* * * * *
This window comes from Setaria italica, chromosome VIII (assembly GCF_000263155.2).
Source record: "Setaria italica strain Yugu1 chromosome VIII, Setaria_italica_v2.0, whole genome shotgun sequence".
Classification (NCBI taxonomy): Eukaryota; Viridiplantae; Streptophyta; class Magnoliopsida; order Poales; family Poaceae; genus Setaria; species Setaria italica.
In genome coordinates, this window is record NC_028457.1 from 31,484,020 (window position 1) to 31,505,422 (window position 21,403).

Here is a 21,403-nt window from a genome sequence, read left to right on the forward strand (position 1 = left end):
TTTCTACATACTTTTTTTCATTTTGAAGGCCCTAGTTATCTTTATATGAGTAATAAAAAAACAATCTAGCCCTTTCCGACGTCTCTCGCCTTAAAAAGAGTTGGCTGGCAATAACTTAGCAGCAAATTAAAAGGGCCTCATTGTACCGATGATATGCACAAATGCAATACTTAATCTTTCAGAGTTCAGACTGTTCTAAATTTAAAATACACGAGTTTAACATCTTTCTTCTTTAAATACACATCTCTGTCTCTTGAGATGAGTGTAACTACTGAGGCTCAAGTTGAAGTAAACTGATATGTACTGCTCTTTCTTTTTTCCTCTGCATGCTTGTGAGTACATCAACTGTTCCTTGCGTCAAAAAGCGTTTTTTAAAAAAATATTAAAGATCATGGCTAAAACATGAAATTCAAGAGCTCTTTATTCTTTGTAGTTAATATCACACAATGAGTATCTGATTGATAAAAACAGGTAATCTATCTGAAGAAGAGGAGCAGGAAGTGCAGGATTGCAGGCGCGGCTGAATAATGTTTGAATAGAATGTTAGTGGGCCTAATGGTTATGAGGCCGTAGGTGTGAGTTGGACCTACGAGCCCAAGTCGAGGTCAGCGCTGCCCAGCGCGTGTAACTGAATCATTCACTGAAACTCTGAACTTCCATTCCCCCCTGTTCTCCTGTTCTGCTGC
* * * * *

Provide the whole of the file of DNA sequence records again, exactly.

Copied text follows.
This window comes from Setaria italica, chromosome VIII (assembly GCF_000263155.2).
Source record: "Setaria italica strain Yugu1 chromosome VIII, Setaria_italica_v2.0, whole genome shotgun sequence".
Classification (NCBI taxonomy): Eukaryota; Viridiplantae; Streptophyta; class Magnoliopsida; order Poales; family Poaceae; genus Setaria; species Setaria italica.
In genome coordinates, this window is record NC_028457.1 from 31,484,020 (window position 1) to 31,505,422 (window position 21,403).

Here is a 21,403-nt window from a genome sequence, read left to right on the forward strand (position 1 = left end):
TTTCTACATACTTTTTTTCATTTTGAAGGCCCTAGTTATCTTTATATGAGTAATAAAAAAACAATCTAGCCCTTTCCGACGTCTCTCGCCTTAAAAAGAGTTGGCTGGCAATAACTTAGCAGCAAATTAAAAGGGCCTCATTGTACCGATGATATGCACAAATGCAATACTTAATCTTTCAGAGTTCAGACTGTTCTAAATTTAAAATACACGAGTTTAACATCTTTCTTCTTTAAATACACATCTCTGTCTCTTGAGATGAGTGTAACTACTGAGGCTCAAGTTGAAGTAAACTGATATGTACTGCTCTTTCTTTTTTCCTCTGCATGCTTGTGAGTACATCAACTGTTCCTTGCGTCAAAAAGCGTTTTTTAAAAAAATATTAAAGATCATGGCTAAAACATGAAATTCAAGAGCTCTTTATTCTTTGTAGTTAATATCACACAATGAGTATCTGATTGATAAAAACAGGTAATCTATCTGAAGAAGAGGAGCAGGAAGTGCAGGATTGCAGGCGCGGCTGAATAATGTTTGAATAGAATGTTAGTGGGCCTAATGGTTATGAGGCCGTAGGTGTGAGTTGGACCTACGAGCCCAAGTCGAGGTCAGCGCTGCCCAGCGCGTGTAACTGAATCATTCACTGAAACTCTGAACTTCCATTCCCCCCTGTTCTCCTGTTCTGCTGC